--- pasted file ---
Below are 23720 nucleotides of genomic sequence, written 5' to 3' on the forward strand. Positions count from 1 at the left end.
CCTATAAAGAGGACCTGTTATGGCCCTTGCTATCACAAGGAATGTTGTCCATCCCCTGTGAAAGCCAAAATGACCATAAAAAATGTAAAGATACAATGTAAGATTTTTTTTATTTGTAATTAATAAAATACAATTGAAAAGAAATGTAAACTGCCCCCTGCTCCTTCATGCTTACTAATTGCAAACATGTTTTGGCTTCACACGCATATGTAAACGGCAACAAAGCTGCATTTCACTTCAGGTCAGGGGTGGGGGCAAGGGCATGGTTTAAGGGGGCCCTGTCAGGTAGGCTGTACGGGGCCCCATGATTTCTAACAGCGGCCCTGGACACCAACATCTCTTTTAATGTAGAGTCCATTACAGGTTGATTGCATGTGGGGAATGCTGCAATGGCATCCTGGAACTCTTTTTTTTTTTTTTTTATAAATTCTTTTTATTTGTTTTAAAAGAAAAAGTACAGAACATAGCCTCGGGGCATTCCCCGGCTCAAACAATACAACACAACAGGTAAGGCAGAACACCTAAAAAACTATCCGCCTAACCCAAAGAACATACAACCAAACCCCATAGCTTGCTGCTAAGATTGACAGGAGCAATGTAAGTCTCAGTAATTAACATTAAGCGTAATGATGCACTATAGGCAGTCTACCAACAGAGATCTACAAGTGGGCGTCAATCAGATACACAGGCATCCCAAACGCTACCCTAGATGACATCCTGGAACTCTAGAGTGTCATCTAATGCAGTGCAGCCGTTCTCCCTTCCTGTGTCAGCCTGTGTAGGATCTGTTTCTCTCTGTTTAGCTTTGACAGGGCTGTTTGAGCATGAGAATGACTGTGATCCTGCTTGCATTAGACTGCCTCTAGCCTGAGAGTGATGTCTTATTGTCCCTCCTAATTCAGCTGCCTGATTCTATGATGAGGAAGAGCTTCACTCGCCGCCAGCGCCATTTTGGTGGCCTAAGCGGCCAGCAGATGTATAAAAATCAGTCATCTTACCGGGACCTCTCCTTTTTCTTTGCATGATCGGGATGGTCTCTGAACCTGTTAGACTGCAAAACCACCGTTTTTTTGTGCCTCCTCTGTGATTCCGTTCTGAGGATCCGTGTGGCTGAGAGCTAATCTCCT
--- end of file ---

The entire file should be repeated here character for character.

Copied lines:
Below are 23720 nucleotides of genomic sequence, written 5' to 3' on the forward strand. Positions count from 1 at the left end.
CCTATAAAGAGGACCTGTTATGGCCCTTGCTATCACAAGGAATGTTGTCCATCCCCTGTGAAAGCCAAAATGACCATAAAAAATGTAAAGATACAATGTAAGATTTTTTTTATTTGTAATTAATAAAATACAATTGAAAAGAAATGTAAACTGCCCCCTGCTCCTTCATGCTTACTAATTGCAAACATGTTTTGGCTTCACACGCATATGTAAACGGCAACAAAGCTGCATTTCACTTCAGGTCAGGGGTGGGGGCAAGGGCATGGTTTAAGGGGGCCCTGTCAGGTAGGCTGTACGGGGCCCCATGATTTCTAACAGCGGCCCTGGACACCAACATCTCTTTTAATGTAGAGTCCATTACAGGTTGATTGCATGTGGGGAATGCTGCAATGGCATCCTGGAACTCTTTTTTTTTTTTTTTTATAAATTCTTTTTATTTGTTTTAAAAGAAAAAGTACAGAACATAGCCTCGGGGCATTCCCCGGCTCAAACAATACAACACAACAGGTAAGGCAGAACACCTAAAAAACTATCCGCCTAACCCAAAGAACATACAACCAAACCCCATAGCTTGCTGCTAAGATTGACAGGAGCAATGTAAGTCTCAGTAATTAACATTAAGCGTAATGATGCACTATAGGCAGTCTACCAACAGAGATCTACAAGTGGGCGTCAATCAGATACACAGGCATCCCAAACGCTACCCTAGATGACATCCTGGAACTCTAGAGTGTCATCTAATGCAGTGCAGCCGTTCTCCCTTCCTGTGTCAGCCTGTGTAGGATCTGTTTCTCTCTGTTTAGCTTTGACAGGGCTGTTTGAGCATGAGAATGACTGTGATCCTGCTTGCATTAGACTGCCTCTAGCCTGAGAGTGATGTCTTATTGTCCCTCCTAATTCAGCTGCCTGATTCTATGATGAGGAAGAGCTTCACTCGCCGCCAGCGCCATTTTGGTGGCCTAAGCGGCCAGCAGATGTATAAAAATCAGTCATCTTACCGGGACCTCTCCTTTTTCTTTGCATGATCGGGATGGTCTCTGAACCTGTTAGACTGCAAAACCACCGTTTTTTTGTGCCTCCTCTGTGATTCCGTTCTGAGGATCCGTGTGGCTGAGAGCTAATCTCCT